The Advertisement:

The Reality:

If your milk claims to be humane or ethical, beware. “There is no regulation for the word ‘humane’ in advertising,” Faulkner says. Terms such as “natural” also aren’t regulated. And “free-range” doesn’t mean animals live outdoors; it just means they must have some access to grazing (and it’s usually very little).

A dairy brand’s use of the name “Fairlife” is both audacious and offensive. There’s nothing fair about it.

The Advertisement:

The Reality:

We’re told we need milk to grow up big and strong, but milk actually makes us sick. An astonishing three-quarters of people lack the enzyme to properly digest cow’s milk, causing an array of digestive issues. Dairy is also linked to cancer. Studies show that one connection is through dietary hormones, especially estrogen, as dairy accounts for 60 to 80 percent of estrogens consumed by humans today.

Milk is high in estrogen even if it is labeled “hormone-free”; you can’t omit the cow’s naturally occurring pregnancy and lactation hormones. Low consumption of milk and other dairy products, on the other hand, is linked to significantlydecreased risks of lung, breast, prostate, and ovarian cancers as well as a decreased risk of Parkinson’s disease.

Dairy is also connected to acne,asthma and migraines.

And calcium? That’s another myth we’ve been sold. Many nutritionists argue that dairy products are an inferior source of calcium. While we absorb about 30 percent of the calcium in milk, our absorption rate with other foods, especially kale, broccoli and bok choy, maybe twice as high.

We can get all the calcium we need from plant-based foods, without the cholesterol and saturated fat in dairy products. Ironically, high consumption of cow’s milk is also associated with increased risk for bone fractures, according to a recent study in the British Medical Journal. Women who consumed three or more glasses of milk per day had a 60 percent increased risk for hip fractures and a 16 percent increased risk for other fractures.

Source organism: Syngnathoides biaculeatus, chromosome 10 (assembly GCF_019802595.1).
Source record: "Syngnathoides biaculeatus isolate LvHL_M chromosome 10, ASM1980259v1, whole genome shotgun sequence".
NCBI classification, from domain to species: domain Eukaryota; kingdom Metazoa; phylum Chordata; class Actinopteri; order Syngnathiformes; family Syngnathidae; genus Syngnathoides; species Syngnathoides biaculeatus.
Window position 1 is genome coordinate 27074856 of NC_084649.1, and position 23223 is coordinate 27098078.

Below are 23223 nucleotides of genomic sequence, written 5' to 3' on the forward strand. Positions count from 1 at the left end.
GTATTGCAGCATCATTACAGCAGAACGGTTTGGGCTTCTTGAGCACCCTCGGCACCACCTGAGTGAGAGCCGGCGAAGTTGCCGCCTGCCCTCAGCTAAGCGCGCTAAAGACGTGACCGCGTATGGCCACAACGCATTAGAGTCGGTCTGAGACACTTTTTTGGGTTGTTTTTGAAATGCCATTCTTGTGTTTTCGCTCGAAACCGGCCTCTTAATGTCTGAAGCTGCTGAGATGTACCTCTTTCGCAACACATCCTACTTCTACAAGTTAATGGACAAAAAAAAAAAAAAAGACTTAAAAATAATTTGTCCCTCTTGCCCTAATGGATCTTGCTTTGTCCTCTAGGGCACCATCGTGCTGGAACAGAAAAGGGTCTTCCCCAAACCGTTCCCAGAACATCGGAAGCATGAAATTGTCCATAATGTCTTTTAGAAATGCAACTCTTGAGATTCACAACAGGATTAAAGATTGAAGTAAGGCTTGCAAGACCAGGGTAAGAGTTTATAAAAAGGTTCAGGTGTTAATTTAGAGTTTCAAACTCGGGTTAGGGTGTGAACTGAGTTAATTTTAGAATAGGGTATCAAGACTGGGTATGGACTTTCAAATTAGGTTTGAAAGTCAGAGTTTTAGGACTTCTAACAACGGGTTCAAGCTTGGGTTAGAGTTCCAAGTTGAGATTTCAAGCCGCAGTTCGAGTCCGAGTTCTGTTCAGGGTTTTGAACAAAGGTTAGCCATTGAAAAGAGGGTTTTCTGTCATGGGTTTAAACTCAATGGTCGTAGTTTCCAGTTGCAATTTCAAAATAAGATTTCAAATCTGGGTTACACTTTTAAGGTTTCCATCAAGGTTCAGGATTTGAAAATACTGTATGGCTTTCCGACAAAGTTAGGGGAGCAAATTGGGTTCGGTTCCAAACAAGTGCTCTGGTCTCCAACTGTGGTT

The Advertisement:

The Reality:

The dairy industry is built on theexploitation of female bodies. Cows are impregnated and their babies are taken. The argument “that’s what they’re designed for” is no more true than when it’s used against women. No living creature wants to be used solely for her reproductive system and denied the right to motherhood, bodily autonomy and freedom.

Cows are intelligent, sensitive beings who experience pain and develop social bonds, just like we do. They hold grudges against other cows for months or years, feel joy after they solve a complex problem, and even seek out human help in anticipation of a difficult birth.

Cows’ bodies, their offspring and their milk are their own. Cows don’t exist for our consumption any more than a woman’s body exists for a man’s pleasure. By leaving animals off our plates, we can help create a world where happy cows are more than just an advertising ploy.



[Reuse options]Click here for reuse options!


 

Related Stories

Read more

A statue’s hidden story

A story that began over 30 years ago in Tucson comes back to life today through the personification of a statue. Marge Pellegrino and Marianna Neil wrote “The Sculpture Speaks: A Story of Survival” after they discovered a statue in the Southside Presbyterian Church in Tucson. Their story follows events in the 1980s involving the […]

Read more